Monday, August 23, 2010

break the butter rules

If you ask me to describe myself in a nutshell, I will answer with one simple fact: I put salt in all my sweets. I think this is actually a profound statement that speaks to just about all aspects of my personality. And I don't mean that little pinch of salt that every baking recipe calls for, claiming it enhances the sweetness of the sweet. If it calls for a pinch, I throw in two or three, and I'll still top that cookie with some flaky sea salt for good measure. So it only makes sense that I would be inextricably drawn to a recipe for cookies that actually calls for salted butter. And not just run-of-the-mill salted butter, but beautiful French butter with fleur de sel. I used a brand called Pamplie, an old brand made in a region of France called Deux-Sevres, which is apparently known for its fine dairy products.

I took the recipe one step further by sprinkling some more flaky sea salt atop the cookie. I imagine that might push it over the salty edge for some people, but for me it was perfection. It's all about balance - sweet needs salty, chewy needs crunchy. I try to live by the wisdom of the salted butter chocolate chip cookie. Recipe after the jump:

Adapted from the recipe by David Lebovitz

4 ounces salted butter, at room temperature
1/2 cup packed dark or light brown sugar
1/2 cup granulated sugar
1 large egg, at room temperature
1/2 teaspoon vanilla extract
1 1/3 cup flour
1/2 teaspoon baking soda
1/2 teaspoon flaky sea salt or kosher salt
1 cup coarsely chopped bittersweet chocolate
1 cup toasted walnuts, coarsely chopped
flaky sea salt for sprinkling

In a large bowl, use a hand mixer to beat the butter with the sugars until smooth and creamy. Beat in the egg and the vanilla.

In a small bowl, whisk together the flour, baking soda, and salt.

Add the flour mixture into the beaten butter until well combined, then mix in the chopped chocolate (including any chocolate dust) and the chopped nuts.

Cover the dough and refrigerate for at least 12 hours, preferably 24.

Preheat the oven to 350 degrees. Line two baking sheets with Silpat or parchment paper. Use a small ice cream scoop to make rounds about 1.5 inches in diameter. Place the mounds evenly spaced apart on the baking sheets, and press down the tops to flatten them so they are no longer domed and the dough is even. Sprinkle each cookie lightly with flaky sea salt.

Bake the cookies for ten minutes, rotating the baking sheets midway during baking, until the cookies look about set, but are not browned.

Remove from the oven and quickly tap the top of each with a spatula, then return to the oven for two more minutes, until the tops of the cookies are light golden brown.

Remove from oven and let cool on a rack.

Storage: The cookies can be stored at room temperature for up to five days in an airtight container. The dough can be refrigerated for up to one week or frozen for one or two months.

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Wednesday, August 18, 2010

lemony creme fraiche ice cream

Sometimes I love an ice cream that you don't have to turn a stove on for. The tanginess of creme fraiche and buttermilk, the brightness of lemon juice and zest, and that's all it takes. This would be the perfect accompaniment to a subtle olive oil cake or a pear tart, but it's also good just on it's own, maybe with some chopped pecans for crunch. Twenty minutes to greatness. Recipe after the jump:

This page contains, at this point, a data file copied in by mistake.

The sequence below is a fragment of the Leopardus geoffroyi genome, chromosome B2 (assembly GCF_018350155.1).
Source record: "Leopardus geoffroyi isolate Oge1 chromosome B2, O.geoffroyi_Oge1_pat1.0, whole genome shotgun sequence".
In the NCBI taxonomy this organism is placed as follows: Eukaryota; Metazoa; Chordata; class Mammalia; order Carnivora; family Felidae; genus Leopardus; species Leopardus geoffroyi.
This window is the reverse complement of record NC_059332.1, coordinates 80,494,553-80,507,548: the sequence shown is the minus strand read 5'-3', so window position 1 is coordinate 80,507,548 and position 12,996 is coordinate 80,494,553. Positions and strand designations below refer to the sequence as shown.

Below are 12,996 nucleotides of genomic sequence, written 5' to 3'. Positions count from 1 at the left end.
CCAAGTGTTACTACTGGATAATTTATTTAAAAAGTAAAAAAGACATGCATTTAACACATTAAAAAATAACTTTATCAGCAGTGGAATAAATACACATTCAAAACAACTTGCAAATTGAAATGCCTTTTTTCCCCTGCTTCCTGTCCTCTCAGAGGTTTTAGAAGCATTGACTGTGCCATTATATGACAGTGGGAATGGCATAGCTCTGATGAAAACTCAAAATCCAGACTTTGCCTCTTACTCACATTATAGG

2 cups creme fraiche
2 cups buttermilk
zest of 1/2 lemon
1/3 cup fresh lemon juice
1 1/4 cups sugar
pinch of salt

Blend all ingredients together in a blender or food processor, making sure to scrape down the sides of the bowl. Chill until very cold, at least 4 hours, then freeze in an ice cream maker according to manufacturer's direction. Makes about 1 1/4 quarts.

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Wednesday, August 11, 2010

rancho gordo: the beauty of beans

I'm having a very bean-y summer. It's not unusual for me to move away from eating heavy meat when it's hot out, but I generally consider beans a hearty and warming food, too, so it's odd that beans are where I keep finding myself right now. The textures of beans - both fresh and dried - are constantly calling to me. I ignore common sense and let a pot bubble on my stove for hours when it's 95 degrees out.

It is hard not to want beans all the time when the beans are as gorgeous as the ones from Rancho Gordo. Steve Sando has made the humble bean a sexy ingredient by growing and selling dozens of heirloom breeds that most of us had never seen or heard of before. Each type of bean is beautiful and unique, all sizes and colors, stripes and spots, flavors and textures.

One of my favorites varieties - and the one that Sando claims started this whole business when he first took a bite - is Rio Zape. A gorgeous mauve-colored bean with dark purple stripes and little white eye, Rio Zapes are similar to Pinto beans, but are denser and richer in flavor. The best way to start using heirloom beans if you want to understand why they are so amazing is to go simple simple simple. A bit of bacon, some aromatics, maybe a nice dark beer, finish it off with some tomatoes for acid and a fresh cilantro relish for bite. Simple and hearty, really taste the bean. Recipe after the jump: